Listeriosis is a foodborne disease that affects a small number of people compared to other organisms but is one of the leading causes of death from foodborne disease.  While most healthy people experience only mild gastroenteritis, the more severe invasive form results in an overall fatality rate of 15 – 30%. In people with septicemia, the fatality rate is 50%; when meningitis occurs, the fatality rate is approximately 70%. Perinatal/neonatal infections cause the fatality rate to increase to 80%. Onset is rapid for the gastrointestinal form and occurs in a few hours up to three days after food ingestion. The invasive form, which results in septicemia and meningitis, has a variable incubation from three days to three months.  The health status of the patient at onset is one of the predictors of disease severity in most people.  Healthy individuals are most likely to experience the gastroenteric form and shorter duration, while people who have chronic health problems, immunocompromised, or elderly are more likely to experience the invasive type (FDA, 2012).  The most common food source is unpasteurized dairy products, soft cheeses, blue-veined cheese, deli meats, hot dogs, meat salads, unwashed raw vegetables, and refrigerated smoked seafood. Treatment is intravenous ampicillin (Omnipen) for at least 14 days.  For those allergic to ampicillin (Omnipen), trimethoprim with sulfamethoxazole (Bactrim) is generally accepted. (Pfaff & Tillett, 2016). Listeria is both salt-tolerant and can grow in temperatures below 34° F. It is found throughout the natural environment in moist environments, soil, and decaying vegetation.  One of the cases that illustrate the tenacity of Listeria is a case in 1989 in a meat processing plant. The same strain was found 11 years later in the same meat processing plant. Efforts to decrease disease have led to declines over the last 20 years.  Since Listeria contamination can include food workers, incoming air, raw materials, and food processing environments, all food production employees need sufficient education on effective control and prevention measures.  In processing areas, the most significant risk occurs after the food is processed with cross-contamination (FDA, 2012).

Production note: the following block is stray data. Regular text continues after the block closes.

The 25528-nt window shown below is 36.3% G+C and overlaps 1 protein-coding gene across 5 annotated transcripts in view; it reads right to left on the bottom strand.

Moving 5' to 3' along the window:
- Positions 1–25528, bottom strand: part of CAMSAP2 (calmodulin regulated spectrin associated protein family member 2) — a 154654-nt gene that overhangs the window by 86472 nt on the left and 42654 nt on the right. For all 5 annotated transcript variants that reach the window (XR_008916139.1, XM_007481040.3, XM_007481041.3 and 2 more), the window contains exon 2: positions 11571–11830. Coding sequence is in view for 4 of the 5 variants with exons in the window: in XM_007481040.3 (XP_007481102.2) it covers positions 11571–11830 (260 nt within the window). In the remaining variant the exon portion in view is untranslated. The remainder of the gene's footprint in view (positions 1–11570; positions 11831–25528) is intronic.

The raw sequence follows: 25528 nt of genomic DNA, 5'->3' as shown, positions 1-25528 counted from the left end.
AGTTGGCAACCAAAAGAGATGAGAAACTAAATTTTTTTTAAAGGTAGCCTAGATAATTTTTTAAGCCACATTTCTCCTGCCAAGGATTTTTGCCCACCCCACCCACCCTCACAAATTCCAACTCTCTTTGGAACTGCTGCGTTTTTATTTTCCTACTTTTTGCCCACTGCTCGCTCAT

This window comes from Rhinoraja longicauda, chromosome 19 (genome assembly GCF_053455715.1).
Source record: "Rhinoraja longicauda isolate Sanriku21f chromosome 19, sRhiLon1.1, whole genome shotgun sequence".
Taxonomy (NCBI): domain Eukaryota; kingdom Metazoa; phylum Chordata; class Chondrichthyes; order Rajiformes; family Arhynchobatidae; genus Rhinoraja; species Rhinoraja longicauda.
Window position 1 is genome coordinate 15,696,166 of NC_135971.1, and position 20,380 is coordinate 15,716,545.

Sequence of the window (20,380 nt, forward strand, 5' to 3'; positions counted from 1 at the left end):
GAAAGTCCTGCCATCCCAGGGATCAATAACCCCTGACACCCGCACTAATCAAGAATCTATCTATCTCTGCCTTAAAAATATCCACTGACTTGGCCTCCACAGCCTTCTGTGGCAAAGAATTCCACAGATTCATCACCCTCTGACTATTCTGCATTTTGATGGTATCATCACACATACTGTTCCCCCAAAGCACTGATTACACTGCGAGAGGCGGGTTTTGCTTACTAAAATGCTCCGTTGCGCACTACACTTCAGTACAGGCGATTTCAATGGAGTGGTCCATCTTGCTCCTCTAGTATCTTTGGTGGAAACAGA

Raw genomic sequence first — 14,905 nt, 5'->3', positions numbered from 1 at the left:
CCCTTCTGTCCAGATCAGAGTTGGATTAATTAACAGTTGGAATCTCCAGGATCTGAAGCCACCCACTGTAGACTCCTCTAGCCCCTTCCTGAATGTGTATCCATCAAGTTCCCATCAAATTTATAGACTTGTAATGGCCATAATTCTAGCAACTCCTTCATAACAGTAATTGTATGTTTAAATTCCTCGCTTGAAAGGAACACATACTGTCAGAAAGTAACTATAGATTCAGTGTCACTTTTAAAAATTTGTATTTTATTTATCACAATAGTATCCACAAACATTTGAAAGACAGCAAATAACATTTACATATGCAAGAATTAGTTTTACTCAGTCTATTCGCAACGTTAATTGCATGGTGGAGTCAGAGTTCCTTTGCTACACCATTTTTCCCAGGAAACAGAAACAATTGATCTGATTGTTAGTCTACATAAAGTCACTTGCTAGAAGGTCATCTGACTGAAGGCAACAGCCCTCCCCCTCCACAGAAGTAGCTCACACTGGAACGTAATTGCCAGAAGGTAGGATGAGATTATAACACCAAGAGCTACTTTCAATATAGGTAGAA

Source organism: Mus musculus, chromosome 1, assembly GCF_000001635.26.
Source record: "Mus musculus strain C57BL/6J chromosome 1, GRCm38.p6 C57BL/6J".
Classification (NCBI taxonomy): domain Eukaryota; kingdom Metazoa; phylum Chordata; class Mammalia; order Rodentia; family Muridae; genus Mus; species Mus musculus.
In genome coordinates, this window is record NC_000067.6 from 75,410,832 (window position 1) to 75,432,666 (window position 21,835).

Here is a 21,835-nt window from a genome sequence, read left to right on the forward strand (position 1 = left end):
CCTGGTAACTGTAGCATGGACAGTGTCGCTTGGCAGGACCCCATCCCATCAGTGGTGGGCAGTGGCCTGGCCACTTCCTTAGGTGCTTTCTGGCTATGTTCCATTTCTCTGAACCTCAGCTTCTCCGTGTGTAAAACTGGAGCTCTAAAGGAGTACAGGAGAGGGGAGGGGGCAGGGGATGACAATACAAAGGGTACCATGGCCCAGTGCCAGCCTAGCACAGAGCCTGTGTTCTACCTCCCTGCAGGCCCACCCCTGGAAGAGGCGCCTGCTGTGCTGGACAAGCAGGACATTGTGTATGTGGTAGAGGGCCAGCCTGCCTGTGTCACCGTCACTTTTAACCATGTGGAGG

Listeriosis presents a specific risk during pregnancy. Approximately 14% of cases are in pregnant women, who are at ten times the risk of the general public. Immunologic changes during pregnancy increase the risk, and the highest risk is during the third trimester. The bacteria target placental cell receptors. Transmission during pregnancy can be directly from the mother or can be introduced to neonates as a nosocomial infection due to inadequate handwashing and surface hygiene. While its occurrence is rare, the consequences are extreme. The mother may not be aware of the infection with flu-like symptoms, headache, gastritis, diarrhea, and backache. Some experience severe abdominal pain and fever.  A specific concern is that it may be two months after infection before symptoms are experienced. A precaution is that fever of 100.6°F in a pregnant woman with signs and symptoms of Listeria should have blood cultures. Even if the mother experiences mild to moderate symptoms, the fetus is greatly affected by risk for miscarriage, stillbirth, neonatal meningitis, and death. Early-onset symptoms in the neonate include respiratory distress, poor muscle tone, pallor, meconium staining, and a diffuse, grainy rash that can develop into abscesses (granulomatosis infantiesepticum). Late-onset symptoms, with an average time of onset at 14 days after birth, generally involve the central nervous system and include irritability, lethargy, stiff neck, fever, and seizures (Pfaff & Tillett, 2016).